Peonies: A True Rival To Roses In Both Beauty And Fragrance
Peonies rival the rose for beauty and fragrance, and they are really easy to grow.
Peonies can be divided into two types: herbaceous or garden peonies (Paeonia lactiflora), and tree peonies (Paeonia suffruticosa). Intersectional peony hybrids, or Itoh varieties, are crosses of herbaceous and tree peonies. Garden peonies grow to heights of between 2 and 3 feet, whereas Itoh and tree varieties are taller, reaching 3 1/2 to 4 feet (Check with the nursery on the plant variety that interests you). Peonies are further distinguished by their bloom type, which may result in single, semi-double, double, Japanese or anemone like flowers.
Few herbaceous plants can rival the perennial peony for either floral display or its foliage. Blossoms are large, often fragrant, and they make excellent cut flowers; the foliage provides an excellent background for annuals or other perennials in the garden.
All peonies have five or more large outer petals called guard petals and a center of stamens, or modified stamens. Flowering is usually late spring to early summer. By selecting and planting early, mid, and late-season bloomers, flowering may be extended for six weeks.
Peonies are hardy from zones 2 to 8, with some exceptions. Tree types grow best in Zones 4 to 9 with winter protection.
How To Make Peonies Thrive
Peony should be planted in full to partial sun where they receive at least 6 to 8 hours of light per day. These plants are drought tolerant and can grow in most soil types that are well drained.
Site selection is essential for plants to thrive. Choose a location with full sun and is sheltered from wind. Although peonies prefer loamy earth, they tolerate most soil types; you should ensure the ground drains well. Adding organic matter like compost improves drainage. Peonies require regular watering and can be fertilized with a low-nitrogen boost in spring when leaves first appear and again after the blooms have faded for the season.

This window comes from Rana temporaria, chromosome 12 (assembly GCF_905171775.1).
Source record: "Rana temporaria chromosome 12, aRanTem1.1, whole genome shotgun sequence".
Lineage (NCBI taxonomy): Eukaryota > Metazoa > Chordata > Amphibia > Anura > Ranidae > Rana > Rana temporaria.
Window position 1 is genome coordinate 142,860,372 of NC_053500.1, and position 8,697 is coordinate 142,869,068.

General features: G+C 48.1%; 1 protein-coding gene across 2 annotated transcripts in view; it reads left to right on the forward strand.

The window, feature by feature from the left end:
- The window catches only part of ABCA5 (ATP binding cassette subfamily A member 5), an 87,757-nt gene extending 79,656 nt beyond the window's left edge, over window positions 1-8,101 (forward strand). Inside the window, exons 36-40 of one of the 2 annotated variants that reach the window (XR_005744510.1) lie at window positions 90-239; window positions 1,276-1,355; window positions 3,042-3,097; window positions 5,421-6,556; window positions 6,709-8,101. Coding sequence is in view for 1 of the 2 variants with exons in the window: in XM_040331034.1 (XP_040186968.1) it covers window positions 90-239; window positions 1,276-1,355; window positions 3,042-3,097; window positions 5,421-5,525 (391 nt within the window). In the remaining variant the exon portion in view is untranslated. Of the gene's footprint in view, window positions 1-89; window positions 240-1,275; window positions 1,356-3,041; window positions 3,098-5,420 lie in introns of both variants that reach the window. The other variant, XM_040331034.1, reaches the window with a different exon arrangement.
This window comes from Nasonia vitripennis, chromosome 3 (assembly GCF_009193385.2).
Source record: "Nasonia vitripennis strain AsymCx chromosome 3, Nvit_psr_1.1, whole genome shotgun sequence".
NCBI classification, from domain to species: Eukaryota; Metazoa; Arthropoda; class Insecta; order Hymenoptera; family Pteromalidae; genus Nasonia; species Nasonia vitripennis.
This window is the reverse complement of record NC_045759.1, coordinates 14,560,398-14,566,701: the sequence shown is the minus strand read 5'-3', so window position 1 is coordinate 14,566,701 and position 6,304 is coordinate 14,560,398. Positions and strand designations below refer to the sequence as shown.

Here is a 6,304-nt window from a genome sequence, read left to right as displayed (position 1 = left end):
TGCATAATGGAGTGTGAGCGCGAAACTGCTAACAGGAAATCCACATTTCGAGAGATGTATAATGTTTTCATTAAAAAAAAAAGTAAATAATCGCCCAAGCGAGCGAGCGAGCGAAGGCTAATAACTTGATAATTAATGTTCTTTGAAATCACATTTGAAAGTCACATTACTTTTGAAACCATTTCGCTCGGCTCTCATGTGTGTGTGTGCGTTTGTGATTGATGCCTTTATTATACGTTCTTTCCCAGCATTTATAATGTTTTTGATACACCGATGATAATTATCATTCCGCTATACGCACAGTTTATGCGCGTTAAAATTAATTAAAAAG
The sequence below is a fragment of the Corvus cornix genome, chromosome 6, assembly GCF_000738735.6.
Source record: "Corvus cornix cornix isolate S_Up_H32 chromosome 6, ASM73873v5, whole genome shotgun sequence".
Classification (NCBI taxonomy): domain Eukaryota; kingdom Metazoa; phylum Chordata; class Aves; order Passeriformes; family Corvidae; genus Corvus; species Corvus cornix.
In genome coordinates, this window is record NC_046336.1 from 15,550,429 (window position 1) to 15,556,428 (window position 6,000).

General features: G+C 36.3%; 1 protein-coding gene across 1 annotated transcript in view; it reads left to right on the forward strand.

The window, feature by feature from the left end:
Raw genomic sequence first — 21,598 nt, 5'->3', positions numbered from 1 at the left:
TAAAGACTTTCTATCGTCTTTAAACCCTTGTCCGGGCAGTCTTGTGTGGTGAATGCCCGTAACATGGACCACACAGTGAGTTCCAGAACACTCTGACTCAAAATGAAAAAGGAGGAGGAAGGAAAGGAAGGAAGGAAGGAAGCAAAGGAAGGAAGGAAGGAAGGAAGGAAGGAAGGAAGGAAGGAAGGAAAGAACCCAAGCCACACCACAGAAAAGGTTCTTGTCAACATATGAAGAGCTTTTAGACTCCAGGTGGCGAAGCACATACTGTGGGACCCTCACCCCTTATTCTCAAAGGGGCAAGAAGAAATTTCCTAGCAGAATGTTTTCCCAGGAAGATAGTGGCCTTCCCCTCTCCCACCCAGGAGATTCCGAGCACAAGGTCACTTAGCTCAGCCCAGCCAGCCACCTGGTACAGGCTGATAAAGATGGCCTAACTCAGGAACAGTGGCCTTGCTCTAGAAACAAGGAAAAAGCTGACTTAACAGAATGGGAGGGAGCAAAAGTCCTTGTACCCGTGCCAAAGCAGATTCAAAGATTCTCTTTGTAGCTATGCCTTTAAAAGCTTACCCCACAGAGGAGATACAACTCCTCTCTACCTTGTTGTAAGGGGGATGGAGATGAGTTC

Taller peonies often need structural support to help hold their large blooms upright. During the flowering season, regularly remove spent blossoms. This encourages leaf production and increased flower numbers the following year. If you cut flowers for bouquets, do not to remove more than half the peonies from an individual plant. Excessive flower removal can result in decreased bloom production in the future. In autumn, cut back herbaceous varieties, leaving 3 inches of stem above ground; tree peonies should be left untouched.
General Peony Information
Pests And Diseases
Peonies can suffer from several types of fungal infections, including Botrytis blight, verticillium wilt and leaf blotch. Fungal problems are more prevalent during cold, damp weather. Treat infections by removing and destroying any diseased foliage and then cutting stems to the ground after a hard frost. If peonies fail to flower, you should first consider whether they are receiving sufficient sunlight.
Selection can be overwhelming with the number of varieties that are now available; your choices should be based on your local climate and bloom preference. Varieties like the Itoh hybrids “Bartzella” and “Pink Double Dandy” grow best in cooler regions, whereas the herbaceous “Blaze,” “Festiva Maxima” and “Sarah Bernhardt” all can thrive in either warm or cool climates. For maximum flower power, the garden peony “Kansas” has an extended blooming period through summer, or for pure blossom size, consider one of the tree varieties, such as “Glory of Shanghai,” “Robert Fortune” and “Thunderbolt.”
Peony plants do best when planted in the fall to allow the roots to start sending shoots. The majority of root growth in peony plants occurs in the fall season. Tree peonies are planted as a graft. Dig a hole that is 4 to 5 inches deeper than the graft location and place the tree peony in the hole. Cover with dirt, making sure the graft is under ground. Herbaceous and intersectional peonies are grown from tuber plants. Make sure the tuber has 3 to 5 buds present on the plant prior to planting (this is important). Dig a hole that is 1 or 2 inches deeper that the bud location, set the tuber in, and cover making sure the buds are underground. Set peony plants 2 feet or more apart from each other when planting. Water after planting and apply a layer of mulch that is 1 to 2 inches deep.
Propagate herbaceous and intersectional peony plants by separating the tubers of the main plant. Dig up the entire plant in the fall and pull apart the root tuber sections making sure each has at least 3 to 5 buds present. Divide peony plants every 10 to 15 years or if they become closely set together. Tree peony plants can only be propagated through grafting.
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Flickr – Peony Photos